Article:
Viktor rushed to his mother and a neighbour drove them to the hospital where only a single doctor remained to care for patients.  Natalia underwent surgery, but when Viktor returned to visit the next day he was told that she had died following a traumatic shock. Her body was lying in the mortuary. 

Only one burial service was functioning. By the time Viktor arranged the funeral and returned to the morgue, his mother’s body was gone. He was told that a team organised by the occupation authorities had already taken it to the cemetery.

Such haste was not unusual. Locals report that the installed Russian authorities would receive a budget per each burial, forcing the local service to supply crosses and pit diggers for free. They would then keep the money saved. 

Protected by head-to-toe suits and rubber gloves, workers recover the remains of the victims. They carefully collect and classify all possible objects, which could help to identify those buried in unmarked graves. © Danil Pavlov

The occupation authorities designated a pine forest on the outskirts of the city for the burials. Viktor twice tried to reach the area, but Russians guarding the perimeter prevented anyone from walking in. 

After the Russians retreated from the city on September 10, locals could finally access the burial site.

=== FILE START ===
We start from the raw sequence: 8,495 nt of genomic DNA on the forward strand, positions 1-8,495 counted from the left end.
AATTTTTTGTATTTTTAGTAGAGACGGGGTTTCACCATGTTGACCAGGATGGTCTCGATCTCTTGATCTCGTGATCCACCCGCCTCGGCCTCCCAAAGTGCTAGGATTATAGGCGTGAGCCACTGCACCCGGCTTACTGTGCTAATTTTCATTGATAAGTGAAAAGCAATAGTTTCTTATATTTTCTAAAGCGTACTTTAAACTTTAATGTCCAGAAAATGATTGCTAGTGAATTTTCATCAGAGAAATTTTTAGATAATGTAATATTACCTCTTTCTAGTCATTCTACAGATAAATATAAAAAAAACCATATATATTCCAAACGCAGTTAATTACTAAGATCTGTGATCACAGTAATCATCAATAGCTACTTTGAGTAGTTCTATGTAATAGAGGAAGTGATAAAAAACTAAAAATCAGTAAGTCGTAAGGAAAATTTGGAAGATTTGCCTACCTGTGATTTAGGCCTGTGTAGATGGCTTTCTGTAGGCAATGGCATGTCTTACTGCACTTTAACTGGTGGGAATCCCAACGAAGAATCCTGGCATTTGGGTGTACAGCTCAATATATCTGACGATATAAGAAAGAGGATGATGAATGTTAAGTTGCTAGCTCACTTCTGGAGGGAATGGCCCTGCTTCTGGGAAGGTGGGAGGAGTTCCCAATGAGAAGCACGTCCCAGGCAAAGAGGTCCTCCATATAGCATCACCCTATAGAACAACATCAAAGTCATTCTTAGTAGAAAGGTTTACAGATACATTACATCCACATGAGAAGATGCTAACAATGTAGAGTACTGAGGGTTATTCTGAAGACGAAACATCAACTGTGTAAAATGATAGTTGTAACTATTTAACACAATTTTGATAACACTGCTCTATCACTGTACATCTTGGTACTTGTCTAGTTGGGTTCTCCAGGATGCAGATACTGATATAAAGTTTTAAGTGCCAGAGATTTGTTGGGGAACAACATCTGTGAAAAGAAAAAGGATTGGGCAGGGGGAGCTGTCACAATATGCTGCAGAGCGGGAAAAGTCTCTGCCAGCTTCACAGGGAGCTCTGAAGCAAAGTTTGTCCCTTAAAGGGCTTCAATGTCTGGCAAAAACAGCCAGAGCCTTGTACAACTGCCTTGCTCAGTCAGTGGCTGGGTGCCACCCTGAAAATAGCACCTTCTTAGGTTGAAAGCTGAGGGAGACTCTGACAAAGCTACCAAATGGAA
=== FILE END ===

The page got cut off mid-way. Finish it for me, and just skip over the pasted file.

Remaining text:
A total of 447 graves were discovered – some with names, others unmarked -  revealing the bodies of military and civilian personnel, some with signs of violent death. 

Viktor, still stuck in an information vacuum, did not know about the excavations. The investigative team recorded in the report all possible details of his mother's death: her body was buried under cross 353. 

As soon as his DNA matches the samples on the database, he will finally be able to care for his mother's grave.


To meet the enormous task ahead, mobile war crime investigation teams have been set up and deployed by the prosecutor general’s office. 

Investigators have come a long way since the first towns were de-occupied in the Kyiv and Chernihiv region in spring. Now, in the Kharkiv region, various specialists are coordinated into one group and the locations of the region have been divided between them.

Each team comprises three or four experts who inspect the crime scene, record the exhumation process, interrogate witnesses, gather evidence, collect and send DNA samples to laboratories, and fill out all necessary documents.

The teams travel across the de-occupied areas to collect evidence; there are about 28 teams operating in the Kharkiv region alone.